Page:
by Tony Perrottet
The next time you're at your favorite cafÃ©, raise a glass to the aristocrats who lost their heads so that you could enjoy your foie gras.
France gave birth to restaurants, but it was no civilized affair. In fact, today's restaurant business is actually a byproduct of the class warfare that arose during the French Revolution.
Back in the Middle Ages, fine dining was a privilege enjoyed exclusively by feudal lords who had their own grand kitchens and personal chefs. The only commercial eateries for the masses were seedy roadside inns, where strangers crowded around mediocre buffets of tepid roasts and over-sauced legumes. But sometime in the 1760s, the merchant class of Paris developed a taste for healthy light broths known as restoratives, or restaurants. By the 1780s, this new Parisian "health food" craze led to a handful of reputable dining halls, where customers could sit at individual tables and choose from a wide range of dishes.
Ironically, the popularity of these restaurants grew at a time when the bulk of the French population couldn't afford bread.
Decades of harsh winters and oppressive taxation had taken their toll on kitchen tables. Worse still, the greater part of the nation's tax dollars had gone to pay for the excesses of the aristocracy and monarchy. By 1789, the starving French masses could no longer be controlled. Looting and riots erupted throughout Paris, ushering in the French Revolution.
Aristocrats fled to the countryside, leaving behind their highly skilled chefs and the fine wines from their cellars. Suddenly, unemployed cooks and abandoned bottles found their way to the city's eateries, and within a year, nearly 50 elegant restaurants had popped up in Paris. These epicurean temples catered to the new class of French deputies and businessmen and were featured in travelogues throughout Europe. As word of their deliciousness spread, Parisian restaurants became tourist attractions on par with Notre Dame.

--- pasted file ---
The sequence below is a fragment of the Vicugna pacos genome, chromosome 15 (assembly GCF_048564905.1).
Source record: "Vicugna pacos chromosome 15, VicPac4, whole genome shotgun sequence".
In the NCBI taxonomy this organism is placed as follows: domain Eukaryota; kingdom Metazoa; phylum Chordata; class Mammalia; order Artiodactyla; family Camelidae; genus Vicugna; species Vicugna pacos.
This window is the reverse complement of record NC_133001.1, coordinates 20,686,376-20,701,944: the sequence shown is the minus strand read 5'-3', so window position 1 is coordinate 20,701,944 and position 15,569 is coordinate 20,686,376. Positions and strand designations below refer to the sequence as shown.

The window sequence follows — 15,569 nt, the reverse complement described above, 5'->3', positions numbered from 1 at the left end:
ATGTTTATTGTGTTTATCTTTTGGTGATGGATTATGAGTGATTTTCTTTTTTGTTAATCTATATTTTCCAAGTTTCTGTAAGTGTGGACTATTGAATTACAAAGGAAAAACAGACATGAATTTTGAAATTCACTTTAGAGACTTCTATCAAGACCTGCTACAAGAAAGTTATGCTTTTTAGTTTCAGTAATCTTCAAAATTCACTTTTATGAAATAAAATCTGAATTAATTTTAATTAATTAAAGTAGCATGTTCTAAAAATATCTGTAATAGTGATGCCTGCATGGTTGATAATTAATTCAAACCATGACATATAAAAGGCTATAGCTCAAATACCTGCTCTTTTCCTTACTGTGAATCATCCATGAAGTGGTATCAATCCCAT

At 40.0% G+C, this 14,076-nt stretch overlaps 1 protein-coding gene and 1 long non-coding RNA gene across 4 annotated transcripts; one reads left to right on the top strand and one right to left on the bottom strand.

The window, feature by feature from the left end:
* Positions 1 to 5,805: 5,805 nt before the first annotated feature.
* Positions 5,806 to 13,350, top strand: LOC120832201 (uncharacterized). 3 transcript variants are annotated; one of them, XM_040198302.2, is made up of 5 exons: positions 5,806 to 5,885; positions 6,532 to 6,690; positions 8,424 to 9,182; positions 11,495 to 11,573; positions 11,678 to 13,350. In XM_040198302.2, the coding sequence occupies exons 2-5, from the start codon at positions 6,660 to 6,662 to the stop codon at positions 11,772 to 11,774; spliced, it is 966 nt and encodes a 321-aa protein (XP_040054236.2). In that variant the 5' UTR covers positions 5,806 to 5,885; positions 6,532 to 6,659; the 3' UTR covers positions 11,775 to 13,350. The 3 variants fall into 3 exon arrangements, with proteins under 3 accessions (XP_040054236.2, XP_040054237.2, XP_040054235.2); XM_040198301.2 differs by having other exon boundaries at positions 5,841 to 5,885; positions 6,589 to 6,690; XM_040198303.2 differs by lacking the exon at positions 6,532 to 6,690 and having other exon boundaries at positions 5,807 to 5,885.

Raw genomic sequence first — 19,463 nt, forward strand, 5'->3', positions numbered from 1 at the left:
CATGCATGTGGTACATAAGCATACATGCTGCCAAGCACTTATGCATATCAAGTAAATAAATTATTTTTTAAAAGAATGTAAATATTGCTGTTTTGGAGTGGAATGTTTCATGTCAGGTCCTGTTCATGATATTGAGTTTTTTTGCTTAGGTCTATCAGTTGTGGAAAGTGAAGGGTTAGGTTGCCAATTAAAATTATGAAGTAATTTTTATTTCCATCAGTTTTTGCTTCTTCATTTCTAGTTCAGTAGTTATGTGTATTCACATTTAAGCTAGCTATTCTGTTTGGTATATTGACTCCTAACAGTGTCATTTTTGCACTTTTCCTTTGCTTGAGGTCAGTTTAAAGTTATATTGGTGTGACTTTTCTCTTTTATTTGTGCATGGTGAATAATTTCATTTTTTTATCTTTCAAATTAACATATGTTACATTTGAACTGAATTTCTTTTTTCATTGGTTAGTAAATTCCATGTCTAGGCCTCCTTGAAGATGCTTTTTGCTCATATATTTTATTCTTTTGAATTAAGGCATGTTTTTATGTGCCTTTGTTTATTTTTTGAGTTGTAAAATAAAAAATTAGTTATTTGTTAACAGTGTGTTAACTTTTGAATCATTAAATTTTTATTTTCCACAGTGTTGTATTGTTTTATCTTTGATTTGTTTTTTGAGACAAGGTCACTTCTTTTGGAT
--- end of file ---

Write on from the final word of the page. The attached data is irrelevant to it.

Admittedly, fine dining hit a rocky period during the Reign of Terror of 1793-94, when anyone suspected of ties to the aristocracy risked facing the guillotine. One unfortunate proprietor, Jean-FranÃ§ois VÃ©ry, hung a sign over his door that read, "We welcome people of the best sort." The elitist sentiment quickly landed him in prison. Still, VÃ©ry was the exception. Most Parisian restaurants kept up a lively trade, their tables replete with fine hams and pÃ¢tÃ©s. And most patrons felt safe enough within their walls to joke about Robespierre, the grandmaster of the Reign of Terror, and how he couldn't afford to send his spies there.
The Restaurant King
In the end, many more Frenchmen dined out than could actually afford the experience. Oddly, it became almost commonplace for customers to steal knives and spoons. One waiter at the upscale restaurant Naudet's spotted a patron pocketing the flatware and politely handed him a bill that included "Cutlery, 54 francs." The customer paid up cheerfully, tut-tutting, "How dear things are getting these days"¦" But this only goes to show how far restaurants had come. In less than a century, fine dining went from being the exclusive privilege of people born with silver spoons in their mouths to a must-have for people who stole them.
Editor's Note: This story appeared in mental_floss magazine and was adapted from Tony Perrottet's Napoleon's Privates: 2500 Years of History Unzipped (HarperCollins).